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Borderline between cancer and thrombosis

Winning a prestigious award for PhD researchers, even before you have your doctorate: that's what Yascha van den Berg managed to do with his research proposal on alternatively spliced tissue factor, a protein that may be involved in tumour growth. Van den Berg: ‘It all started as a Friday afternoon experiment.'

Yascha van den Berg: ‘It all started as a Friday afternoon experiment.’  

Alternatively spliced tissue factor (asTF) was discovered in 2003, but six years later we still don't know exactly what it does. The protein is a variant of the better-known protein tissue factor that is involved in such activities as blood clotting and the formation of blood vessels in tumours. 'We found that asTF is produced by particular types of cancer, such as breast cancer, cervical cancer and pancreatic cancer,' Van den Berg explains.   

He wrote a research proposal to further study the subject, which won him a prize of 40,000 euro, presented by Sanofi-Aventis and the International Society of Thrombosis and Haemostasis.

Blood vessels

The prize money will enable Van den Berg to put his research proposal into action. There are two parts to his proposal: ‘We are first going to devise a method of measuring how much asTF there is in the blood of a cancer patient. This is important because asTF could be used as a marker, for example, to be able to trace tumours at a particular stage of development,' explains Van den Berg. 'We have also found in our cell research that asTF may be responsible for the growth of the tumour because it promotes the formation of new blood vessels. We want to move beyond cells and get closer to the real life situation, so we are now going to study the mechanism in patients.'   

Very lucky

Van den Berg believes that the prize went to his proposal because of its innovative research. 'The jury was looking for a research proposal focusing on the borderline between cancer and thrombosis. The innovative element of asTF combined with the experienced research group that I am working with was probably the reason why our proposal won.' Normally the prize is only awarded to post-docs: successful PhD researchers. Van den Berg was allowed to compete for the award because, as well as being a PhD researcher, he is also a doctor of medicine: 'Abroad, a doctor who does research is often regarded as a kind of post-doc. All in all, I was very lucky.'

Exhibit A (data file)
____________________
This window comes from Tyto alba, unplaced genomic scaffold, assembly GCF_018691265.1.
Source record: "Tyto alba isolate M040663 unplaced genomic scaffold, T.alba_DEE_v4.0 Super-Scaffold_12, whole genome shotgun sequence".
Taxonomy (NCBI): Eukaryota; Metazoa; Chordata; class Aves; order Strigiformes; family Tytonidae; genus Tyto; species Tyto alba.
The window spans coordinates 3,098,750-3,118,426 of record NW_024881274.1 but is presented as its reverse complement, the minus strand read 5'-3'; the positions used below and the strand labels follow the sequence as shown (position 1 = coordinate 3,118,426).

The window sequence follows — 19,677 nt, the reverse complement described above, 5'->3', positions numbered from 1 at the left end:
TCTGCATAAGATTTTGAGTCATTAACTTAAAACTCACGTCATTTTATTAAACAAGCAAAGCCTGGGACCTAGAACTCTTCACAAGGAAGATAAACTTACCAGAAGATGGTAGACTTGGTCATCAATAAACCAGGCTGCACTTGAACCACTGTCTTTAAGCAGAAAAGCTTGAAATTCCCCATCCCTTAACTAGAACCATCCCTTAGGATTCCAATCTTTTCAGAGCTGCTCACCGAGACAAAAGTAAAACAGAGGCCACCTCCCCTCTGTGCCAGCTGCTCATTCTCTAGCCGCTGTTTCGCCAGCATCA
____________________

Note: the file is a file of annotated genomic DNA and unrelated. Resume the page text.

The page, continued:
Friday afternoon experiment

And Van den Berg's good luck goes further than this. The PhD research that he has been working for the past two years originally only related to the standard variant of tissue factor. It was by chance that he discovered the possible role of asTF in cancers that cause the proliferation of blood vessels: 'It started with an experiment which tested whether asTF affects the formation of blood vessels. This proved to be the case, and then the ball started to roll. Winning this prize is a particular bonus because what started as a successful Friday afternoon experiment has now become a serious project within our research group.'   

(7 July 2009)

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